Former U.S. House Speaker Dennis Hastert is in trouble for alleged hush money withdrawals and lying to the FBI, reports CNBC's Eamon Javers.» Read More
George Osborne has urged euro zone leaders to “get a grip” on the sovereign debt crisis at their summit today, warning that failure to do so could unleash an economic crisis as serious as the recession that followed the banking crash of 2008.
We are witnessing a classic restructuring negotiation. The Administration and Congress are negotiating a plan to restructure the federal government. The dynamics of the debt ceiling restructuring negotiations resemble corporate restructuring negotiations.
CNBC's Sharon Epperson discusses the day's activity in the commodities markets and looks at where oil and precious metals are likely headed tomorrow.
Investors seem hopeful that something will actually come of this latest euro zone confab. But be careful what you wish for.
Four Plans and four probable outcomes from DC.
Bulls are running in Europe and kiwis are lifting off - time for your FX Fix.
Defying a veto threat, the Republican-controlled House voted Tuesday night to slice federal spending by $6 trillion and require a constitutional balanced budget amendment to be sent to the states in exchange for averting a threatened Aug. 2 government default.
Presidential campaigns are marathons, but time is running short for former Minnesota Gov. Tim Pawlenty. Once viewed as the principal rival to GOP front-runner Mitt Romney, Pawlenty has struggled with lackluster donations, weak poll ratings, a sub-par debate performance and new home-grown competition from Tea Party favorite Michele Bachmann.
Wynn Resorts CEO Stephen Wynn used his company's conference call to lay into the Obama administration, calling it the "greatest wet blanket to business and progress and job creation in my lifetime."
Two weeks before their final deadline, President Barack Obama and top lawmakers will face more pressure Tuesday for a debt deal amid a growing sense that a last-ditch plan taking shape in Congress may be the only way to avoid a devastating U.S. default.
As uncertain and unruly and disheveled as the debt-ceiling debate may be, there are still good grounds to reach a deal.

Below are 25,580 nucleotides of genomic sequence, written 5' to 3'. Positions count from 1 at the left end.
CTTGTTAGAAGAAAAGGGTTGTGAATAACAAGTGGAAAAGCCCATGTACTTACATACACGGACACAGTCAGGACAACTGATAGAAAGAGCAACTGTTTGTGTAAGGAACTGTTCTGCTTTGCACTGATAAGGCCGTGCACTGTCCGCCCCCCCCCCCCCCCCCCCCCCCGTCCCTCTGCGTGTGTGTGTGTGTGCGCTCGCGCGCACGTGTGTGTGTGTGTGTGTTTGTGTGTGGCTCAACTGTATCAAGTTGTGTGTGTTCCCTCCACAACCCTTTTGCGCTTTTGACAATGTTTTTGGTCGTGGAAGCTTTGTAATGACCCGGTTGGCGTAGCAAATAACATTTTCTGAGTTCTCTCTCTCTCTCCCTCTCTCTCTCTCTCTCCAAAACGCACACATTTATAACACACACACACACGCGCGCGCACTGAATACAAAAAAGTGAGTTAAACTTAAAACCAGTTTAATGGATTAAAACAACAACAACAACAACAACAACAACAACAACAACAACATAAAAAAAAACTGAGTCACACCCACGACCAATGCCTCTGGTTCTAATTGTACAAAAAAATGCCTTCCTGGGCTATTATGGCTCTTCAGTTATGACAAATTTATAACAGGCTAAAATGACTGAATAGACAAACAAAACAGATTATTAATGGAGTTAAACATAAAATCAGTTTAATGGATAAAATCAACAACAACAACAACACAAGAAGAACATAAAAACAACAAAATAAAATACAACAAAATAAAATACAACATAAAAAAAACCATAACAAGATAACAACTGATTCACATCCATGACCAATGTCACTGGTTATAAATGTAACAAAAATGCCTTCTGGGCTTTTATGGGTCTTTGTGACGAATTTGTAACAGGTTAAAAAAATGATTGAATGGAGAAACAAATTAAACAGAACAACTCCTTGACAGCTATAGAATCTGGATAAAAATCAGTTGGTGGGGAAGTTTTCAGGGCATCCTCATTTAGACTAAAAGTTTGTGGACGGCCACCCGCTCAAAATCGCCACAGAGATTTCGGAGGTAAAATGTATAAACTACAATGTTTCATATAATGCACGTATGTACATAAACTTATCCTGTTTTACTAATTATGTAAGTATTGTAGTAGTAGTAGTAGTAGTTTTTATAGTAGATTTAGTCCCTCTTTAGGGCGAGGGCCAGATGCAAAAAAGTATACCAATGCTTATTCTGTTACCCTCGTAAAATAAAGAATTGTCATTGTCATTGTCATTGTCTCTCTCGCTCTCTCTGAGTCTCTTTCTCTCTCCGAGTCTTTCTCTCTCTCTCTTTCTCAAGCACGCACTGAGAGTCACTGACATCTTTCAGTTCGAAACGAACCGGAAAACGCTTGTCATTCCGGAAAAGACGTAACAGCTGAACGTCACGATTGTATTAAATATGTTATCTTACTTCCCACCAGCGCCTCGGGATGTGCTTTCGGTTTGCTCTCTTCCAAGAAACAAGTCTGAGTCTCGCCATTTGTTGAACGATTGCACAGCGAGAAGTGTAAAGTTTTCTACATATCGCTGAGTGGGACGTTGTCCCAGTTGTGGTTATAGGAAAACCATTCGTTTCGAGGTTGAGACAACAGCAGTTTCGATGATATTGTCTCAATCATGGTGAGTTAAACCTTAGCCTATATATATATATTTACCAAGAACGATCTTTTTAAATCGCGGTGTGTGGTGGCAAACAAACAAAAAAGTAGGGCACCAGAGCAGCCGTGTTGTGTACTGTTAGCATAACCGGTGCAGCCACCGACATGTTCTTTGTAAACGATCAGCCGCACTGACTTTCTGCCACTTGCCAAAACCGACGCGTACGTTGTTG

The Administration and many Republicans say they want big cuts - a “grand bargain” of up to $4 trillion. The Administration wants the cuts to be coupled with taxes. The Republicans will not vote in favor of raising the debt ceiling if taxes are included. And, this is the ideological divide. Will either side blink?
Plans for European countries to get out of debt, with Neel Kashkari, Pimco managing director.
US banks should be allowed to take a hit from risky investments if the free market is to be preserved, Sean Corrigan, chief investment strategist at Diapason Commodities Management, told CNBC Monday.
Equity markets are in the grips of a tug of war — between solid company fundamentals and macroeconomic uncertainty.
The European bank stress tests were reassuring - if you trust the results. Here's how to trade the real news.
A U.S. default isn't a matter of "if" but "when," David Murrin, chief investment officer at Emergent Asset Management, told CNBC.
Bernanke is open to a third round of easing if needed - but these strategists are bullish on the dollar anyway.
Sen. Mitch McConnell's "clever" proposal to give President Barack Obama sole authority to raise the debt ceiling could break the impasse in Congress, Evercore Partners Chairman Roger Altman said Thursday.
My view is that the threat of the downgrade puts additional pressure on both sides to make an agreement.